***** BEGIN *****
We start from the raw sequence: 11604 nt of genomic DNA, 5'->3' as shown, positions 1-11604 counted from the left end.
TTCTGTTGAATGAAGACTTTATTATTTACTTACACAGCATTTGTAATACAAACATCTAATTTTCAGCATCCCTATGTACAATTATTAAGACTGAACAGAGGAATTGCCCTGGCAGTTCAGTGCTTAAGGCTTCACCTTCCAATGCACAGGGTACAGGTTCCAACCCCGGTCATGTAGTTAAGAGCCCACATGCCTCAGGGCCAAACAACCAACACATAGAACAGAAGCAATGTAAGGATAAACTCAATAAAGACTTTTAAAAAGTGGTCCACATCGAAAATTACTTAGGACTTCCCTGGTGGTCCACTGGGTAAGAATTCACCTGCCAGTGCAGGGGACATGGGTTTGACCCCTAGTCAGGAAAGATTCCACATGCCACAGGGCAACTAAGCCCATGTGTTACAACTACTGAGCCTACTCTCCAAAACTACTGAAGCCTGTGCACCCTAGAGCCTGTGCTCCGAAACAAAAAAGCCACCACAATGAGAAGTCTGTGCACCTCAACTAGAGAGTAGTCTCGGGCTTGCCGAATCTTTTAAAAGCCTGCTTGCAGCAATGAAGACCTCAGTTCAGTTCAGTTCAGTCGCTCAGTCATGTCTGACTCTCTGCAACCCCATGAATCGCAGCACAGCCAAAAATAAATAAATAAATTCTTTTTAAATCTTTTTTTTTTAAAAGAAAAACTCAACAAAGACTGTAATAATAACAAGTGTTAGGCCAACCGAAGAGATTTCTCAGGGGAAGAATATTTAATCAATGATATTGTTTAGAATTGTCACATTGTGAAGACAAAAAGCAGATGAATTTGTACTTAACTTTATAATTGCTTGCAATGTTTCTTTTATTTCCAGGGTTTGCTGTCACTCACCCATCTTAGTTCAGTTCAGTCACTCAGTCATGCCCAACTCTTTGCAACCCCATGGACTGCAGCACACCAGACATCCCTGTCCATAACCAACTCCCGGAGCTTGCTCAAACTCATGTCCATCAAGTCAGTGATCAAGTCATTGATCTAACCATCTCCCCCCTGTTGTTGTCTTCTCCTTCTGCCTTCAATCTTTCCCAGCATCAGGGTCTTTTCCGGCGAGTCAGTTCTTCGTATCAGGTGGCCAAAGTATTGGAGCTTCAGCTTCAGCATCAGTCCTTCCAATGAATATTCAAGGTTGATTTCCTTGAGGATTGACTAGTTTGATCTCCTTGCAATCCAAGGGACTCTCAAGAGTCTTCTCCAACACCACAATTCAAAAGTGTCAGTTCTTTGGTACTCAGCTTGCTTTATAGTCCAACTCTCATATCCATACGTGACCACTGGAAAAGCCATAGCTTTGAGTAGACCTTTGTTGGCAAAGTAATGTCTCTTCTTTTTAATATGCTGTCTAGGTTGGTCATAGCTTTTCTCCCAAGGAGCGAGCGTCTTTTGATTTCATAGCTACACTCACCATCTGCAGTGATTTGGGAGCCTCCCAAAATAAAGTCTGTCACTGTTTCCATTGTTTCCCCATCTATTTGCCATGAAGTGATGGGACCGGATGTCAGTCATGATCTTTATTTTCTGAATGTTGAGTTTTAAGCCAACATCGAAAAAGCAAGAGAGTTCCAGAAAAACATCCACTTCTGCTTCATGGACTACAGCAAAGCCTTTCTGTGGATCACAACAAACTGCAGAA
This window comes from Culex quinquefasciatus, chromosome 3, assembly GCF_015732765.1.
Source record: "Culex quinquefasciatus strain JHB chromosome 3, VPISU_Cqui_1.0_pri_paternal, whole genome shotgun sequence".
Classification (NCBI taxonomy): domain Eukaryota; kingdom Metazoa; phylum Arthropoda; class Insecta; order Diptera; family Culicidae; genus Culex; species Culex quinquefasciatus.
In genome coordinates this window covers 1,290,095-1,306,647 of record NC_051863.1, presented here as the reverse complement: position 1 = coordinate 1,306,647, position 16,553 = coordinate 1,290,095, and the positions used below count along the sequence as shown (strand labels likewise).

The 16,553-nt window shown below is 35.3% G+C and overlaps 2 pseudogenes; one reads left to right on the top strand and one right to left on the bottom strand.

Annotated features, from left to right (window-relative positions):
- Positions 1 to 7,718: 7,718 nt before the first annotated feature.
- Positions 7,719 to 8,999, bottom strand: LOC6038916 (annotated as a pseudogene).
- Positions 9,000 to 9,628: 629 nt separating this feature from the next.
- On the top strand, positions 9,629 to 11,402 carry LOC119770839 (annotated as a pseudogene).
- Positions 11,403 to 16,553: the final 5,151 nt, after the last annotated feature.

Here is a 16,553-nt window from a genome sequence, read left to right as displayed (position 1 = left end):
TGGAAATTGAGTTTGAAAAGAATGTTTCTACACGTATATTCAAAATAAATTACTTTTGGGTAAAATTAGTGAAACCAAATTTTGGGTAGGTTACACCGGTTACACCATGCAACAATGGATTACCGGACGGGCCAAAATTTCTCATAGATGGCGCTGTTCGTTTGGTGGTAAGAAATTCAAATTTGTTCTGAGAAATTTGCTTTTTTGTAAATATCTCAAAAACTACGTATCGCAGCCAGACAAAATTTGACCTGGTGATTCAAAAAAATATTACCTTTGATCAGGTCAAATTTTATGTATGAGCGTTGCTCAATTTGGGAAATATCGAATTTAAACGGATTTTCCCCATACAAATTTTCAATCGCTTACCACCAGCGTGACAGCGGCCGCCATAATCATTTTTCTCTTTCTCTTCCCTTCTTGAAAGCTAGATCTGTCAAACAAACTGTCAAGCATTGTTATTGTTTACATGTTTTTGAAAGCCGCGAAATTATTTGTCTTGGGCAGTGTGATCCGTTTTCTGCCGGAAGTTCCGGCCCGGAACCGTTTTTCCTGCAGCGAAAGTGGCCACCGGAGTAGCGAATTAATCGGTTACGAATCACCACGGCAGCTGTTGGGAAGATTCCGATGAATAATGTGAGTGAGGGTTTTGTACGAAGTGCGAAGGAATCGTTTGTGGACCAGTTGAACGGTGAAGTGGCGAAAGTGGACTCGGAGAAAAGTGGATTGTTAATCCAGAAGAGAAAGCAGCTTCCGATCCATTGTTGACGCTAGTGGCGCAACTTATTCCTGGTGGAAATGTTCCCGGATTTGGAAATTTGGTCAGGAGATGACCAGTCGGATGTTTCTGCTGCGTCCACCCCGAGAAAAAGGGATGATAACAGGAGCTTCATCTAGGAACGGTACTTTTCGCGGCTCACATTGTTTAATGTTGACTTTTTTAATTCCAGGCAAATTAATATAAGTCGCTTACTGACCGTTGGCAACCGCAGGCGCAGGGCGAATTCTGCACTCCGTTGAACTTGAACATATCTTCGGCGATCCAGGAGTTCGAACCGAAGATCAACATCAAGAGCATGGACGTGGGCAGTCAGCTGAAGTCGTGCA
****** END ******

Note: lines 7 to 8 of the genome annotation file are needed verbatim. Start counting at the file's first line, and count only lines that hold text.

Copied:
The 16,553-nt window shown below is 35.3% G+C and overlaps 2 pseudogenes; one reads left to right on the top strand and one right to left on the bottom strand.

Annotated features, from left to right (window-relative positions):